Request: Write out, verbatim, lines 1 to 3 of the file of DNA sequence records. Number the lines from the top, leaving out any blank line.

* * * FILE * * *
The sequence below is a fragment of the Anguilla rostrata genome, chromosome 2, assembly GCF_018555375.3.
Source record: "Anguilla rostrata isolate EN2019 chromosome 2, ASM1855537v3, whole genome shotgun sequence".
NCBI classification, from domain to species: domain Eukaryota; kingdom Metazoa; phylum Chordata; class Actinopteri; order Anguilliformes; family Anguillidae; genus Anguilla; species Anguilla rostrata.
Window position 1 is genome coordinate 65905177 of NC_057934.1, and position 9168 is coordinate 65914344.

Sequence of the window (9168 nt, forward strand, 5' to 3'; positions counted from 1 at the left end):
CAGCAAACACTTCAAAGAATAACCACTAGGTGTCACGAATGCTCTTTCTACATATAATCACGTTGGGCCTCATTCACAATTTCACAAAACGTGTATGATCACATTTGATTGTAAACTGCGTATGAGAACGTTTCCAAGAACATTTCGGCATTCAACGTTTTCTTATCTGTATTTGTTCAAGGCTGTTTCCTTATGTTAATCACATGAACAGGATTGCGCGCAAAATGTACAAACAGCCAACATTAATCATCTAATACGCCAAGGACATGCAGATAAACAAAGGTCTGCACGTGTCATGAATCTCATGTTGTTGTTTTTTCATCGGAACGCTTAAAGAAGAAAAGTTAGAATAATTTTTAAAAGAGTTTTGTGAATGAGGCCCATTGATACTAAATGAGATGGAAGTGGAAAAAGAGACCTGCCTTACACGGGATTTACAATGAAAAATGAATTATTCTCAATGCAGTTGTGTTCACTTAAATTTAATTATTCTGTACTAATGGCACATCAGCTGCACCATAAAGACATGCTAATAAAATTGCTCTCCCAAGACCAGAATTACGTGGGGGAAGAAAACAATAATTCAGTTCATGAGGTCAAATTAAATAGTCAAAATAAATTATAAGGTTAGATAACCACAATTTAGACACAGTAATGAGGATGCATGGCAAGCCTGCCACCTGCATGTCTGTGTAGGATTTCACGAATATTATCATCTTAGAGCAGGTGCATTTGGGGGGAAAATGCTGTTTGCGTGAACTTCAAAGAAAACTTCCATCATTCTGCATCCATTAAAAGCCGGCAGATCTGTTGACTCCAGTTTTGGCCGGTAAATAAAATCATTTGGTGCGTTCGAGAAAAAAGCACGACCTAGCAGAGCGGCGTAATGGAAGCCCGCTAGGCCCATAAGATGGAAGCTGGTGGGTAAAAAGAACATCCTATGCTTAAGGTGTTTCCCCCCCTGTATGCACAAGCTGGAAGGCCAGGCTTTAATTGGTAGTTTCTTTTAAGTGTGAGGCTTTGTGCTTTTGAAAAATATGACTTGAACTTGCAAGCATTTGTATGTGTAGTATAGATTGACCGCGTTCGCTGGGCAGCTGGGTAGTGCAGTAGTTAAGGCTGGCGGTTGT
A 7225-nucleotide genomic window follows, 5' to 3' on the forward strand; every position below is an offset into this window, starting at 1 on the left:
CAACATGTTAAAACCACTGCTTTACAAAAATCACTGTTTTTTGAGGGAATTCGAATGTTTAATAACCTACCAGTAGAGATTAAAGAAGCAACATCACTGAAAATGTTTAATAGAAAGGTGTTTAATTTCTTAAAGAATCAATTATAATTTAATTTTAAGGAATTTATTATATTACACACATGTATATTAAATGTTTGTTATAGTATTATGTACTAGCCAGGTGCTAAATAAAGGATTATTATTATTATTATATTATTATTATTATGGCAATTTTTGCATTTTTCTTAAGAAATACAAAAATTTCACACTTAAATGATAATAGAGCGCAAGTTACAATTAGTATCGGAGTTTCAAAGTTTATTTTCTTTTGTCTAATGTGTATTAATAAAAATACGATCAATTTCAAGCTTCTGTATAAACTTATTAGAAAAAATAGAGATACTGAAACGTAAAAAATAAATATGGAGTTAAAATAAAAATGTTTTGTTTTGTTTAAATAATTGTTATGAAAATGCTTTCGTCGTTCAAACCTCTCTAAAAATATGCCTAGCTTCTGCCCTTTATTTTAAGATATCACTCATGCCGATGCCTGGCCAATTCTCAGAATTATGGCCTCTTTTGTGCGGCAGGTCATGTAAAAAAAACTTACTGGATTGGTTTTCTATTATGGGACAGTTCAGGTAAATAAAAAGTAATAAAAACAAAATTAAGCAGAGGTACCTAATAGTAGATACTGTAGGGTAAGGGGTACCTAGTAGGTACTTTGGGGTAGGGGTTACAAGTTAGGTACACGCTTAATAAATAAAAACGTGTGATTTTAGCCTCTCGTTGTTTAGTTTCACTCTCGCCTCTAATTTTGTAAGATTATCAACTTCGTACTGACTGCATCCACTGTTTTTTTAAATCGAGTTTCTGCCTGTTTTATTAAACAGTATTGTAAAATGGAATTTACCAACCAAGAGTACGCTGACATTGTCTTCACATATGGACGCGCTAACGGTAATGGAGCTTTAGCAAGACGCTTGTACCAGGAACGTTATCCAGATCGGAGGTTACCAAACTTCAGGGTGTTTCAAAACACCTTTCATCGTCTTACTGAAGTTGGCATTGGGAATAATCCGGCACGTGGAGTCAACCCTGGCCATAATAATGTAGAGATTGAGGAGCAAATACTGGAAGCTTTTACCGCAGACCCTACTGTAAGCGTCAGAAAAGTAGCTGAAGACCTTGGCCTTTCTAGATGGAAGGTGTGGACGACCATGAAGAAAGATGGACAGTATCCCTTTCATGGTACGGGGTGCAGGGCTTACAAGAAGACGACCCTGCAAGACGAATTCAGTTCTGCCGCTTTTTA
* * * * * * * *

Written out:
The sequence below is a fragment of the Anguilla rostrata genome, chromosome 2, assembly GCF_018555375.3.
Source record: "Anguilla rostrata isolate EN2019 chromosome 2, ASM1855537v3, whole genome shotgun sequence".
NCBI classification, from domain to species: domain Eukaryota; kingdom Metazoa; phylum Chordata; class Actinopteri; order Anguilliformes; family Anguillidae; genus Anguilla; species Anguilla rostrata.